ohio territory the following year. again congress was out of session and the indians were considered foreign nations been. the indians had attacked and defeated the force of americans and were attacking sadler villages and farms. the constitution is quite clear. it gets congress and only congress the power, and these are the words of the constitution, the power to raise and support armies and to declare war. washington refused to stand by and do nothing while indians slaughtered his countrymen. in a clear violation of the constitution, he drafted troops into the arm and sent them to war without congressional knowledge or sanctions. when congress finally reconvened, its members saved face by passing the militia act which gave the president the legal right to do what it already done illegally, similar to the passage of the patriot act of years ago which legalized all the illegal actions of the
bush administration. many presidents have continued the constitution conflict with congress over the power to send troops into battle. most recently, early last fall when president obama and congress were at odds over u.s. intervention in the syrian civil war, although he denied his obligation to do so, to his credit, mr. obama became the first president since franklin d. roosevelt to recognize the constitutional right of congress and the right of the american people to have a say in whether to send their children to war. more than a dozen wars in untold, hundreds of skirmishes overseas involving u.s. troops, of all of these operations the congress has issued a formal declarations of war only five times in our history. the war of 1812, the mexican war, spanish-american war and the two world wars. presidents have on their own,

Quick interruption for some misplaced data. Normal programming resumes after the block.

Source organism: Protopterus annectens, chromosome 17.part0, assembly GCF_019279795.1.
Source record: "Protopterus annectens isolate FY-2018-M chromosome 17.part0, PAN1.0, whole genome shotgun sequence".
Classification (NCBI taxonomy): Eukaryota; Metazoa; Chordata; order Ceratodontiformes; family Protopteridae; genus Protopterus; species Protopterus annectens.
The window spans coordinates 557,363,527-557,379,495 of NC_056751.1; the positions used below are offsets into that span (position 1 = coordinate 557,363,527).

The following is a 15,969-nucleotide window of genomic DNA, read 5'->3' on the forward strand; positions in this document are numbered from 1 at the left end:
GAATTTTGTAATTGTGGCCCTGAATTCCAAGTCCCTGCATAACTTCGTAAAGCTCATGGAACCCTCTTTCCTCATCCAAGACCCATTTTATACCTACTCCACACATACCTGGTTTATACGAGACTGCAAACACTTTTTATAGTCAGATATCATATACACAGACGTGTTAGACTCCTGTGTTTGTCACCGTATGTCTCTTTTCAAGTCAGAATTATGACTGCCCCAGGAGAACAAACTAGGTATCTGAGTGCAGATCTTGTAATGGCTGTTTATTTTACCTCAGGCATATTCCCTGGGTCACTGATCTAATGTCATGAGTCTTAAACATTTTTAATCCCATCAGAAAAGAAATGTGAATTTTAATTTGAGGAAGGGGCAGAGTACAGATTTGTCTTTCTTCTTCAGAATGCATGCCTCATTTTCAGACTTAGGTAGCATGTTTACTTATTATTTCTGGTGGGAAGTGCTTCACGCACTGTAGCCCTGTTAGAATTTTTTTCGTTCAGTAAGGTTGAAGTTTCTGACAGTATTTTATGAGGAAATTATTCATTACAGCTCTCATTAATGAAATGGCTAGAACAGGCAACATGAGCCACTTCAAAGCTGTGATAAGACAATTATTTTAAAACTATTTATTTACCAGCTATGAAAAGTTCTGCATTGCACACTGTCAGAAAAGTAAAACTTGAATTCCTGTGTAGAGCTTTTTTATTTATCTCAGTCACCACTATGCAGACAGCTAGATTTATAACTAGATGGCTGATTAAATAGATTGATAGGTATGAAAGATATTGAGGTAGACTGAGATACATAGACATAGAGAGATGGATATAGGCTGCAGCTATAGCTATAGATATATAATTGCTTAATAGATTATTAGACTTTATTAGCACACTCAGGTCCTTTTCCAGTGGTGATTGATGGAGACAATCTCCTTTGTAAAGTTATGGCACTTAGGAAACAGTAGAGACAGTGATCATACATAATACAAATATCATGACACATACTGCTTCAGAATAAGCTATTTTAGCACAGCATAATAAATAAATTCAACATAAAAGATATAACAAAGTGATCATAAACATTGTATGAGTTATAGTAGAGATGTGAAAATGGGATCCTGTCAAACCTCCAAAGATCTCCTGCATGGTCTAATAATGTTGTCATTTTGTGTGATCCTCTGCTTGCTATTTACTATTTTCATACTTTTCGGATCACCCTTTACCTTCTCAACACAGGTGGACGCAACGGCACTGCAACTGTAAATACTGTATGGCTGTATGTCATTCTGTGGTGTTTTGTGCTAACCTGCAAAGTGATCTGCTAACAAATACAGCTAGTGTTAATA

have sent the nation into all the other wars in a clear violation of the constitution. and george washington was the first president to do so. unfortunately he said a trip for the many of his successors have often used recklessly. unlike those successes when washington went to a war in the west, thousands of american citizens lies were clearly at stake. in all, present washington as does what i call in my book seven pillars of presidential powers not provided by the constitution. he raced the first four pillars of our relatively easily. they would've powers over executive appointments, foreign affairs, government finances and defense and military affairs. raising the other three pillars almost cost washington his life. again i don't want to spoil my book for you, but of these three powers, one is the power to
issue residential proclamations, or executive orders. the constitution says nothing about proclamations and doesn't give the president the right to issue any, for good reason. a presidential proclamation, or executive order, is a new law in the constitution doesn't give the president the power to write laws. that power belongs to congress. that's what congress is called a legislature. nevertheless, washington issued six proclamations, and his successors have issued more than 13,500 proclamations and executive orders. congress in the time has enacted about 20,000 laws which means the president have on their own written and put into effect two-thirds as many laws as congress. too often secretly, recklessly, ignoring the interests and will of the american people.